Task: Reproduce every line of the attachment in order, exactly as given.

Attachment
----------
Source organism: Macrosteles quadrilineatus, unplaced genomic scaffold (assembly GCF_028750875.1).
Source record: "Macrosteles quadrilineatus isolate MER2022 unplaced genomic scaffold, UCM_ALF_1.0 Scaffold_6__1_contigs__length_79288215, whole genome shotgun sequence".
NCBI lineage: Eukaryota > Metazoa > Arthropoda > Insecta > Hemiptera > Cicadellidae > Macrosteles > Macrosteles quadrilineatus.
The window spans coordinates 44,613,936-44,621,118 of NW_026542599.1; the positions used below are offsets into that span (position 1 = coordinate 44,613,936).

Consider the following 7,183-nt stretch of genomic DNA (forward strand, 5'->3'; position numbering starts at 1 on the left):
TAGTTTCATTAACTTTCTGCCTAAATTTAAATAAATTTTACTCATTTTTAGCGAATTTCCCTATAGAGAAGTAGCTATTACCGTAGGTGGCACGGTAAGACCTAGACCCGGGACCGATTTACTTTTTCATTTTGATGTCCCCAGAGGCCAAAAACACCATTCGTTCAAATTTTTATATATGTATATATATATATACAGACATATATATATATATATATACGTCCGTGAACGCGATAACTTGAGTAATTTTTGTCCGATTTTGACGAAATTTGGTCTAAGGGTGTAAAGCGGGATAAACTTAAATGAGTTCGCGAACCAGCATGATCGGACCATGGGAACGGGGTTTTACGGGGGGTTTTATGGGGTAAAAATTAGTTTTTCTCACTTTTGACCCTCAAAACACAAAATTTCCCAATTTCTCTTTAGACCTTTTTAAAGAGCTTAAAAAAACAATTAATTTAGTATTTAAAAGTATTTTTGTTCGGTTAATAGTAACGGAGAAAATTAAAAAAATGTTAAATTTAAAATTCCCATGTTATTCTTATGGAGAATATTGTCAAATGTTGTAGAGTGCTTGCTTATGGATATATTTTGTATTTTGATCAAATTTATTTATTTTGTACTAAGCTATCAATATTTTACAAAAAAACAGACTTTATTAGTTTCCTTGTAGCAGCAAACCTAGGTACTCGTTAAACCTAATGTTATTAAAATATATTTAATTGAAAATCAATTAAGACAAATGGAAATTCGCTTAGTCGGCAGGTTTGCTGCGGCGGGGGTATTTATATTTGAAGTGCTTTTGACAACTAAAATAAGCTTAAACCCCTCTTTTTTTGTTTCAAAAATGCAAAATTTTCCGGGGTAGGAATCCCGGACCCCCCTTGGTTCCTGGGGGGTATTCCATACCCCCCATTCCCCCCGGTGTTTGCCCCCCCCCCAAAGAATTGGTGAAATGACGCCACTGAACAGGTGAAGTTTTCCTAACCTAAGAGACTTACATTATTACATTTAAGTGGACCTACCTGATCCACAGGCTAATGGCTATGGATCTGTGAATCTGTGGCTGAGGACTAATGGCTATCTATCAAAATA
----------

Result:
Source organism: Macrosteles quadrilineatus, unplaced genomic scaffold (assembly GCF_028750875.1).
Source record: "Macrosteles quadrilineatus isolate MER2022 unplaced genomic scaffold, UCM_ALF_1.0 Scaffold_6__1_contigs__length_79288215, whole genome shotgun sequence".
NCBI lineage: Eukaryota > Metazoa > Arthropoda > Insecta > Hemiptera > Cicadellidae > Macrosteles > Macrosteles quadrilineatus.
The window spans coordinates 44,613,936-44,621,118 of NW_026542599.1; the positions used below are offsets into that span (position 1 = coordinate 44,613,936).

Consider the following 7,183-nt stretch of genomic DNA (forward strand, 5'->3'; position numbering starts at 1 on the left):
TAGTTTCATTAACTTTCTGCCTAAATTTAAATAAATTTTACTCATTTTTAGCGAATTTCCCTATAGAGAAGTAGCTATTACCGTAGGTGGCACGGTAAGACCTAGACCCGGGACCGATTTACTTTTTCATTTTGATGTCCCCAGAGGCCAAAAACACCATTCGTTCAAATTTTTATATATGTATATATATATATACAGACATATATATATATATATATACGTCCGTGAACGCGATAACTTGAGTAATTTTTGTCCGATTTTGACGAAATTTGGTCTAAGGGTGTAAAGCGGGATAAACTTAAATGAGTTCGCGAACCAGCATGATCGGACCATGGGAACGGGGTTTTACGGGGGGTTTTATGGGGTAAAAATTAGTTTTTCTCACTTTTGACCCTCAAAACACAAAATTTCCCAATTTCTCTTTAGACCTTTTTAAAGAGCTTAAAAAAACAATTAATTTAGTATTTAAAAGTATTTTTGTTCGGTTAATAGTAACGGAGAAAATTAAAAAAATGTTAAATTTAAAATTCCCATGTTATTCTTATGGAGAATATTGTCAAATGTTGTAGAGTGCTTGCTTATGGATATATTTTGTATTTTGATCAAATTTATTTATTTTGTACTAAGCTATCAATATTTTACAAAAAAACAGACTTTATTAGTTTCCTTGTAGCAGCAAACCTAGGTACTCGTTAAACCTAATGTTATTAAAATATATTTAATTGAAAATCAATTAAGACAAATGGAAATTCGCTTAGTCGGCAGGTTTGCTGCGGCGGGGGTATTTATATTTGAAGTGCTTTTGACAACTAAAATAAGCTTAAACCCCTCTTTTTTTGTTTCAAAAATGCAAAATTTTCCGGGGTAGGAATCCCGGACCCCCCTTGGTTCCTGGGGGGTATTCCATACCCCCCATTCCCCCCGGTGTTTGCCCCCCCCCCAAAGAATTGGTGAAATGACGCCACTGAACAGGTGAAGTTTTCCTAACCTAAGAGACTTACATTATTACATTTAAGTGGACCTACCTGATCCACAGGCTAATGGCTATGGATCTGTGAATCTGTGGCTGAGGACTAATGGCTATCTATCAAAATA